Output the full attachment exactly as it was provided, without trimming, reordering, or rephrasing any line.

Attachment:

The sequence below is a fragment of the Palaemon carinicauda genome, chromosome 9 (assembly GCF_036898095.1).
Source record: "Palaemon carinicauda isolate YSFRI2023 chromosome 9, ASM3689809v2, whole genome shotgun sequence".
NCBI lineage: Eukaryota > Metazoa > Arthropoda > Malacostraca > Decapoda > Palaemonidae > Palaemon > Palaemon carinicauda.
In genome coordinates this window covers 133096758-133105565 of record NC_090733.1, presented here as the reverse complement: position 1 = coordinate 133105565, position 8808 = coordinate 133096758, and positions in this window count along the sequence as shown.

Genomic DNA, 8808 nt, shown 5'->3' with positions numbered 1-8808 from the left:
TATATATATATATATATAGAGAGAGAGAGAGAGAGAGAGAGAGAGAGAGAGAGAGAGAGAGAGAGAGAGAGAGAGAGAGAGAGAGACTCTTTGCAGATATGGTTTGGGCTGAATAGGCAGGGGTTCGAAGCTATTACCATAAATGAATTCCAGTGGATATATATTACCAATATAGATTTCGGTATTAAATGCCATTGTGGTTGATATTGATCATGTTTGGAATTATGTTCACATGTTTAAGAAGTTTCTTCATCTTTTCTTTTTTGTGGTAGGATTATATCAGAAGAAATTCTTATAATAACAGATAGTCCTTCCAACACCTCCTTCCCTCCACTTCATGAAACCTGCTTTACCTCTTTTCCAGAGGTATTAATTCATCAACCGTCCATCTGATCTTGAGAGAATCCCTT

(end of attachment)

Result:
The sequence below is a fragment of the Palaemon carinicauda genome, chromosome 9 (assembly GCF_036898095.1).
Source record: "Palaemon carinicauda isolate YSFRI2023 chromosome 9, ASM3689809v2, whole genome shotgun sequence".
NCBI lineage: Eukaryota > Metazoa > Arthropoda > Malacostraca > Decapoda > Palaemonidae > Palaemon > Palaemon carinicauda.
In genome coordinates this window covers 133096758-133105565 of record NC_090733.1, presented here as the reverse complement: position 1 = coordinate 133105565, position 8808 = coordinate 133096758, and positions in this window count along the sequence as shown.

Genomic DNA, 8808 nt, shown 5'->3' with positions numbered 1-8808 from the left:
TATATATATATATATATAGAGAGAGAGAGAGAGAGAGAGAGAGAGAGAGAGAGAGAGAGAGAGAGAGAGAGAGAGAGAGAGAGAGACTCTTTGCAGATATGGTTTGGGCTGAATAGGCAGGGGTTCGAAGCTATTACCATAAATGAATTCCAGTGGATATATATTACCAATATAGATTTCGGTATTAAATGCCATTGTGGTTGATATTGATCATGTTTGGAATTATGTTCACATGTTTAAGAAGTTTCTTCATCTTTTCTTTTTTGTGGTAGGATTATATCAGAAGAAATTCTTATAATAACAGATAGTCCTTCCAACACCTCCTTCCCTCCACTTCATGAAACCTGCTTTACCTCTTTTCCAGAGGTATTAATTCATCAACCGTCCATCTGATCTTGAGAGAATCCCTT